I feel for BaseCamp, I do. But give up on the native app path. Make sure your existing web interface is a good progressive web app and you can end-run around Apple.
Friday, June 26th, 2020
Tuesday, June 23rd, 2020
This is a great short introduction to using VoiceOver with Safari by the one and only Ethan Marcotte.
Monday, June 15th, 2020
Myself and Stuart had a chat with Brian about browser engine diversity.
Here’s the audio file if you’d like to huffduff it.
Thursday, March 26th, 2020
Apple’s attack on service workers
Apple aren’t the best at developer relations. But, bad as their communications can be, I’m willing to cut them some slack. After all, they’re not used to talking with the developer community.
John Wilander wrote a blog post that starts with some excellent news: Full Third-Party Cookie Blocking and More. Safari is catching up to Firefox and disabling third-party cookies by default. Wonderful! I’ve had third-party cookies disabled for a few years now, and while something occassionally breaks, it’s honestly a pretty great experience all around. Denying companies the ability to track users across sites is A Good Thing.
In the same blog post, John said that client-side cookies will be capped to a seven-day lifespan, as previously announced. Just to be clear, this only applies to client-side cookies. If you’re setting a cookie on the server, using PHP or some other server-side language, it won’t be affected. So persistent logins are still doable.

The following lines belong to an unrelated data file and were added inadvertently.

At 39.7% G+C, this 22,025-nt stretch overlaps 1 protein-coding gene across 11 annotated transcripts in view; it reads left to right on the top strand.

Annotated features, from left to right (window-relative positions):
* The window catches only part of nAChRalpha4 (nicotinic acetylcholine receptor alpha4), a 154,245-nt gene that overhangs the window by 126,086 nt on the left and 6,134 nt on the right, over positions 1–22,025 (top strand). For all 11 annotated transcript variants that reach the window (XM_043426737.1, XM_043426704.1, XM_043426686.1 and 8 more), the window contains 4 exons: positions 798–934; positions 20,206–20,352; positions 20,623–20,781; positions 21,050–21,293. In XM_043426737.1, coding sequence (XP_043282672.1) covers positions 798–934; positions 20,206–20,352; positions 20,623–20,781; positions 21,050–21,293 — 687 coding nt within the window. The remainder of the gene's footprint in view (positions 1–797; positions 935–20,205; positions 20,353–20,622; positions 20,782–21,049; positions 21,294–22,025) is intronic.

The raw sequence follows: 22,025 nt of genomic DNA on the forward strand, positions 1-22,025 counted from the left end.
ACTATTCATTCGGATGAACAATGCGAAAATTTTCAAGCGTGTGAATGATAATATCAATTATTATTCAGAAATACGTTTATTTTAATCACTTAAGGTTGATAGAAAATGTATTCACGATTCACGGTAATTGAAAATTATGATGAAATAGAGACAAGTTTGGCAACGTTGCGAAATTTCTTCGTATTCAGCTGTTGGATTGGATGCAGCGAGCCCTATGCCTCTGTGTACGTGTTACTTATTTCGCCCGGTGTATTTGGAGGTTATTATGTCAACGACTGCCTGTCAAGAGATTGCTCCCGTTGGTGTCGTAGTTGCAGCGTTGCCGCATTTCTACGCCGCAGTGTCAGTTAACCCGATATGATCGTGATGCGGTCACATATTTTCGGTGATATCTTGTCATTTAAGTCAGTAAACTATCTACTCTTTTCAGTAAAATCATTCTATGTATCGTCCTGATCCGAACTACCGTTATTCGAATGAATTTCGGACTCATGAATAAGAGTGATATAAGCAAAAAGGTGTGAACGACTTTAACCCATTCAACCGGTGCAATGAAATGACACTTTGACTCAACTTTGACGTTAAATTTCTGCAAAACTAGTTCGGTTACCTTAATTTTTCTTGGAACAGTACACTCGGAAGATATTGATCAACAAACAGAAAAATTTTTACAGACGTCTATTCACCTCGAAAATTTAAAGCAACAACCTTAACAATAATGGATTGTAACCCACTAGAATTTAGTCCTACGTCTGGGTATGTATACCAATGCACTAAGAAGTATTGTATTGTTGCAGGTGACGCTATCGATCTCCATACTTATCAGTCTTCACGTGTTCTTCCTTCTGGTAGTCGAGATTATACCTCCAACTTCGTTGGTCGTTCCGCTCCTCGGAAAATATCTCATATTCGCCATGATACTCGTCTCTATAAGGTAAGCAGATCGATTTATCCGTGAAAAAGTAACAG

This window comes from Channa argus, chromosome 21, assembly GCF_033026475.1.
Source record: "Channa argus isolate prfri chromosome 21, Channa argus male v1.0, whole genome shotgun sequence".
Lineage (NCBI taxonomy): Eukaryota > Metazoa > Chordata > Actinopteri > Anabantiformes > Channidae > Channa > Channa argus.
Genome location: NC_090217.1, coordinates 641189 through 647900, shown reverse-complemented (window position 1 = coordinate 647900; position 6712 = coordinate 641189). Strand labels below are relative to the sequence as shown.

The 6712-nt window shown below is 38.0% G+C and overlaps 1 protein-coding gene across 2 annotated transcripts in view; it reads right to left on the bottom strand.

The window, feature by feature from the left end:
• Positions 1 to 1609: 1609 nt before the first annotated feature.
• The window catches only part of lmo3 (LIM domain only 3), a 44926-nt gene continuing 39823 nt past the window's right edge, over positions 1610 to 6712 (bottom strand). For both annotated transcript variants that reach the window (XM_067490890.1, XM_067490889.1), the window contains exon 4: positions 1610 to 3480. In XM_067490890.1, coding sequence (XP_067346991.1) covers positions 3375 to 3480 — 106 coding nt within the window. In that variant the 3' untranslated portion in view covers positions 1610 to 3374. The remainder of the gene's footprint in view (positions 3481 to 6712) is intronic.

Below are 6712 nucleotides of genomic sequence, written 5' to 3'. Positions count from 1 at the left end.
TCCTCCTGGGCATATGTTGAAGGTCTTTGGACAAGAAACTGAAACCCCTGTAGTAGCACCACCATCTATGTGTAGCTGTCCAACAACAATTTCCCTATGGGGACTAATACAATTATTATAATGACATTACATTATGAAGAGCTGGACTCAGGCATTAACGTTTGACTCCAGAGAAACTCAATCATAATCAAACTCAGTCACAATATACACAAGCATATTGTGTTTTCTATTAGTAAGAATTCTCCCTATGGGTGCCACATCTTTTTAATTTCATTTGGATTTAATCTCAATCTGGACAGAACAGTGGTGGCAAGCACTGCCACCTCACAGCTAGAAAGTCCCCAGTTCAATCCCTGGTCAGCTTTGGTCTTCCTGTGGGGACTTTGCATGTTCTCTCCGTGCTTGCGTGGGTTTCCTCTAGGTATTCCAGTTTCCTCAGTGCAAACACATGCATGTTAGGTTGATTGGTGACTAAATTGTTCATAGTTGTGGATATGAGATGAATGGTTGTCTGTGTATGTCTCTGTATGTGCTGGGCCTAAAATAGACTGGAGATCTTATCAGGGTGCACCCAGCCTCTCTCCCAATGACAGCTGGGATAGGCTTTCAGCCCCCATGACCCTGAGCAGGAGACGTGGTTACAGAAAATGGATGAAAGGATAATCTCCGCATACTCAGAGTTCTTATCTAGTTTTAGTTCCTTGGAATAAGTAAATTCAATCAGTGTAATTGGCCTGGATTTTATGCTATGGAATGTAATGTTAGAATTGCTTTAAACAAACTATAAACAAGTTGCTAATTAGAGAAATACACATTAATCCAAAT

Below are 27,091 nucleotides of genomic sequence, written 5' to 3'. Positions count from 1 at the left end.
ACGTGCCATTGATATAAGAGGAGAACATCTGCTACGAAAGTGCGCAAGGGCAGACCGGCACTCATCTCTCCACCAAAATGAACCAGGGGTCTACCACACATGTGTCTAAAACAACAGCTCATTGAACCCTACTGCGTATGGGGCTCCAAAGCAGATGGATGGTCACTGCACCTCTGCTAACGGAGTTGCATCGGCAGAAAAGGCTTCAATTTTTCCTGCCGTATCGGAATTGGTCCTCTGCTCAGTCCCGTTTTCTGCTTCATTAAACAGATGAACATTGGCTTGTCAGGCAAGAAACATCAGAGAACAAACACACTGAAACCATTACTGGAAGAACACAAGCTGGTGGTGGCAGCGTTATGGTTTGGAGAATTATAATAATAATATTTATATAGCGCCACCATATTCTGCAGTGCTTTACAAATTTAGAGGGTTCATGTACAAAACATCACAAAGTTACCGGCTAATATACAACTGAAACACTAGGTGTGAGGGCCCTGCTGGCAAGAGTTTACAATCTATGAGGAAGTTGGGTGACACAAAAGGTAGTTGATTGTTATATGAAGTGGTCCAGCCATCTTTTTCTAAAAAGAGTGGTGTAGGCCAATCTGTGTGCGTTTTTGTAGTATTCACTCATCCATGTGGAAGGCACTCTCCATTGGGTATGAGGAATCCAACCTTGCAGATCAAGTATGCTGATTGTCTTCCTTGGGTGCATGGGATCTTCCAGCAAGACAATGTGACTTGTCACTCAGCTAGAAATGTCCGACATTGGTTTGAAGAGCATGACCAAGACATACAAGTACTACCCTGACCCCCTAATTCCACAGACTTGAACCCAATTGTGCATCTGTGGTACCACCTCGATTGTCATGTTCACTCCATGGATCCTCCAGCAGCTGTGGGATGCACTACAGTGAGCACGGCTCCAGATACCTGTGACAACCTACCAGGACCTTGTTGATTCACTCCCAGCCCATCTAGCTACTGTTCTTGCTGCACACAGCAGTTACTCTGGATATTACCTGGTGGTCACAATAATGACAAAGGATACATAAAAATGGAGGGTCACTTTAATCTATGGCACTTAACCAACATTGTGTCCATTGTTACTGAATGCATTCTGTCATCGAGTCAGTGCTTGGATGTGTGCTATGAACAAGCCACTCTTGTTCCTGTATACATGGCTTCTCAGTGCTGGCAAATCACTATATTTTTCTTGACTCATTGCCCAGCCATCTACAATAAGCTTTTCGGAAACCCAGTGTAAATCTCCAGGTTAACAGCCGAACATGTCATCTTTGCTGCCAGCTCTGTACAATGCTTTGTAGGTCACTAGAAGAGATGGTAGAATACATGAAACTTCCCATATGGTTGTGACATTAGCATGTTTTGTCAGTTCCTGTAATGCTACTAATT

Then, in an audacious example of burying the lede, towards the end of the blog post, John announces that a whole bunch of other client-side storage technologies will also be capped to seven days. Most of the technologies are APIs that, like cookies, can be used to store data: Indexed DB, Local Storage, and Session Storage (though there’s no mention of the Cache API). At the bottom of the list is this:
Service Worker registrations
Okay, let’s clear up a few things here (because they have been so poorly communicated in the blog post)…
The seven day timer refers to seven days of Safari usage, not seven calendar days (although, given how often most people use their phones, the two are probably interchangable). So if someone returns to your site within a seven day period of using Safari, the timer resets to zero, and your service worker gets a stay of execution. Lucky you.